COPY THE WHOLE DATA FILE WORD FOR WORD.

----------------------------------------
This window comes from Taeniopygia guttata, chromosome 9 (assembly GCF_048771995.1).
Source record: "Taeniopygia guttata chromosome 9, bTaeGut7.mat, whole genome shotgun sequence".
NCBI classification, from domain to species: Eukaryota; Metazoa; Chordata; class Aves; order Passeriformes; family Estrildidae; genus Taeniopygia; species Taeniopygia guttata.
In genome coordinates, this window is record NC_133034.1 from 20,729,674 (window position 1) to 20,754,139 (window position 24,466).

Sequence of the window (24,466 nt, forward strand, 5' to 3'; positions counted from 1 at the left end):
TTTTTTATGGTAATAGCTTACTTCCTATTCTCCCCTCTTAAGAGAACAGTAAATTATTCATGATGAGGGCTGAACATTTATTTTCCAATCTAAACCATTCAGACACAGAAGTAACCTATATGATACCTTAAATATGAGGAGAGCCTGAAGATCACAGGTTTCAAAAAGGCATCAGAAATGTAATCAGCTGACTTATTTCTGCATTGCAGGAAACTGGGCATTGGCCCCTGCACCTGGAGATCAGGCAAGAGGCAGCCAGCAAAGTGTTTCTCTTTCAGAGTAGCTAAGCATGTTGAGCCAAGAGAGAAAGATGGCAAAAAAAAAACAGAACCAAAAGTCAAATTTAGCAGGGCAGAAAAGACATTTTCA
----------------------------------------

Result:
This window comes from Taeniopygia guttata, chromosome 9 (assembly GCF_048771995.1).
Source record: "Taeniopygia guttata chromosome 9, bTaeGut7.mat, whole genome shotgun sequence".
NCBI classification, from domain to species: Eukaryota; Metazoa; Chordata; class Aves; order Passeriformes; family Estrildidae; genus Taeniopygia; species Taeniopygia guttata.
In genome coordinates, this window is record NC_133034.1 from 20,729,674 (window position 1) to 20,754,139 (window position 24,466).

Sequence of the window (24,466 nt, forward strand, 5' to 3'; positions counted from 1 at the left end):
TTTTTTATGGTAATAGCTTACTTCCTATTCTCCCCTCTTAAGAGAACAGTAAATTATTCATGATGAGGGCTGAACATTTATTTTCCAATCTAAACCATTCAGACACAGAAGTAACCTATATGATACCTTAAATATGAGGAGAGCCTGAAGATCACAGGTTTCAAAAAGGCATCAGAAATGTAATCAGCTGACTTATTTCTGCATTGCAGGAAACTGGGCATTGGCCCCTGCACCTGGAGATCAGGCAAGAGGCAGCCAGCAAAGTGTTTCTCTTTCAGAGTAGCTAAGCATGTTGAGCCAAGAGAGAAAGATGGCAAAAAAAAAACAGAACCAAAAGTCAAATTTAGCAGGGCAGAAAAGACATTTTCA